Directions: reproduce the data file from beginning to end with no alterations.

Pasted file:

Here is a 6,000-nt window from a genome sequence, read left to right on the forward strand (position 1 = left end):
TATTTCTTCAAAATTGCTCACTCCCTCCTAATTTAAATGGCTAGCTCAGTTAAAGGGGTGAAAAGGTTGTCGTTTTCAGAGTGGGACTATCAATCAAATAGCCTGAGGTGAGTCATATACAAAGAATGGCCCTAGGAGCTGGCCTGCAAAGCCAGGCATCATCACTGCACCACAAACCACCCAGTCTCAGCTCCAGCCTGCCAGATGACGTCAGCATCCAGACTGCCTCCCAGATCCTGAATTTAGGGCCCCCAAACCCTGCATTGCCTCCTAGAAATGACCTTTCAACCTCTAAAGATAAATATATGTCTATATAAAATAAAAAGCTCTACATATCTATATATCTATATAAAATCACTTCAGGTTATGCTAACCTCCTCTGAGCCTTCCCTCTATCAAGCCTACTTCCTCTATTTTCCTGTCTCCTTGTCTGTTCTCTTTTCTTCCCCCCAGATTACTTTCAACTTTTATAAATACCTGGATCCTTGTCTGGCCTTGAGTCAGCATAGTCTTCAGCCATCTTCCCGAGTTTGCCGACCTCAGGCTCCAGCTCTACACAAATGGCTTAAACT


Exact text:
Here is a 6,000-nt window from a genome sequence, read left to right on the forward strand (position 1 = left end):
TATTTCTTCAAAATTGCTCACTCCCTCCTAATTTAAATGGCTAGCTCAGTTAAAGGGGTGAAAAGGTTGTCGTTTTCAGAGTGGGACTATCAATCAAATAGCCTGAGGTGAGTCATATACAAAGAATGGCCCTAGGAGCTGGCCTGCAAAGCCAGGCATCATCACTGCACCACAAACCACCCAGTCTCAGCTCCAGCCTGCCAGATGACGTCAGCATCCAGACTGCCTCCCAGATCCTGAATTTAGGGCCCCCAAACCCTGCATTGCCTCCTAGAAATGACCTTTCAACCTCTAAAGATAAATATATGTCTATATAAAATAAAAAGCTCTACATATCTATATATCTATATAAAATCACTTCAGGTTATGCTAACCTCCTCTGAGCCTTCCCTCTATCAAGCCTACTTCCTCTATTTTCCTGTCTCCTTGTCTGTTCTCTTTTCTTCCCCCCAGATTACTTTCAACTTTTATAAATACCTGGATCCTTGTCTGGCCTTGAGTCAGCATAGTCTTCAGCCATCTTCCCGAGTTTGCCGACCTCAGGCTCCAGCTCTACACAAATGGCTTAAACT